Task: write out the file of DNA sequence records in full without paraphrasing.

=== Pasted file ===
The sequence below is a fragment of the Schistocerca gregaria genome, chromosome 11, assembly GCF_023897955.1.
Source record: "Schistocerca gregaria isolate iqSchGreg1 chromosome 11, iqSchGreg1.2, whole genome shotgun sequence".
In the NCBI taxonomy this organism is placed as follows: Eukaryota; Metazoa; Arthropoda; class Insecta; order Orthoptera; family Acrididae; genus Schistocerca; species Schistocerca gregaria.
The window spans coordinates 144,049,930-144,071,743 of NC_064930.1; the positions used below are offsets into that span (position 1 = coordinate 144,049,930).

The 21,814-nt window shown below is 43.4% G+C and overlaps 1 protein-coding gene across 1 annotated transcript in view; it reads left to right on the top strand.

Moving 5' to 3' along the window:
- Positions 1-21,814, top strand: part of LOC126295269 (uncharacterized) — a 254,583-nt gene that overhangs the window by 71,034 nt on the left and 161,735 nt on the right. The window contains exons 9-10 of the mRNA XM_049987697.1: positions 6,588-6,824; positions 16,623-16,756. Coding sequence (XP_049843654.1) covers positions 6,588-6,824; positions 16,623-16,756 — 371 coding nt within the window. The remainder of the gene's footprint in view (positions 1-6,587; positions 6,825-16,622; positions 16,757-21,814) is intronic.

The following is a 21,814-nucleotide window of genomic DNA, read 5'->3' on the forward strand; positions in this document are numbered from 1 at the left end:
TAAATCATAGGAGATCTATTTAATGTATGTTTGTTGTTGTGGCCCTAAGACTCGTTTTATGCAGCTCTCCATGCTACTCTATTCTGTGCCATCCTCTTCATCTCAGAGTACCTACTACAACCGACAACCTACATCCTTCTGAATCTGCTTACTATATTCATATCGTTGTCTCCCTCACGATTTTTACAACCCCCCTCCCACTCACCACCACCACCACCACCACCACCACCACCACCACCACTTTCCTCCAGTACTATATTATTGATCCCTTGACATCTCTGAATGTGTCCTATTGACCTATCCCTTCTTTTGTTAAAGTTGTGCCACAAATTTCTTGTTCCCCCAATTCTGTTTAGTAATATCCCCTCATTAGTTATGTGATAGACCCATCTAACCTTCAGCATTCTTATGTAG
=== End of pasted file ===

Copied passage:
The sequence below is a fragment of the Schistocerca gregaria genome, chromosome 11, assembly GCF_023897955.1.
Source record: "Schistocerca gregaria isolate iqSchGreg1 chromosome 11, iqSchGreg1.2, whole genome shotgun sequence".
In the NCBI taxonomy this organism is placed as follows: Eukaryota; Metazoa; Arthropoda; class Insecta; order Orthoptera; family Acrididae; genus Schistocerca; species Schistocerca gregaria.
The window spans coordinates 144,049,930-144,071,743 of NC_064930.1; the positions used below are offsets into that span (position 1 = coordinate 144,049,930).

The 21,814-nt window shown below is 43.4% G+C and overlaps 1 protein-coding gene across 1 annotated transcript in view; it reads left to right on the top strand.

Moving 5' to 3' along the window:
- Positions 1-21,814, top strand: part of LOC126295269 (uncharacterized) — a 254,583-nt gene that overhangs the window by 71,034 nt on the left and 161,735 nt on the right. The window contains exons 9-10 of the mRNA XM_049987697.1: positions 6,588-6,824; positions 16,623-16,756. Coding sequence (XP_049843654.1) covers positions 6,588-6,824; positions 16,623-16,756 — 371 coding nt within the window. The remainder of the gene's footprint in view (positions 1-6,587; positions 6,825-16,622; positions 16,757-21,814) is intronic.

The following is a 21,814-nucleotide window of genomic DNA, read 5'->3' on the forward strand; positions in this document are numbered from 1 at the left end:
TAAATCATAGGAGATCTATTTAATGTATGTTTGTTGTTGTGGCCCTAAGACTCGTTTTATGCAGCTCTCCATGCTACTCTATTCTGTGCCATCCTCTTCATCTCAGAGTACCTACTACAACCGACAACCTACATCCTTCTGAATCTGCTTACTATATTCATATCGTTGTCTCCCTCACGATTTTTACAACCCCCCTCCCACTCACCACCACCACCACCACCACCACCACCACCACCACCACTTTCCTCCAGTACTATATTATTGATCCCTTGACATCTCTGAATGTGTCCTATTGACCTATCCCTTCTTTTGTTAAAGTTGTGCCACAAATTTCTTGTTCCCCCAATTCTGTTTAGTAATATCCCCTCATTAGTTATGTGATAGACCCATCTAACCTTCAGCATTCTTATGTAG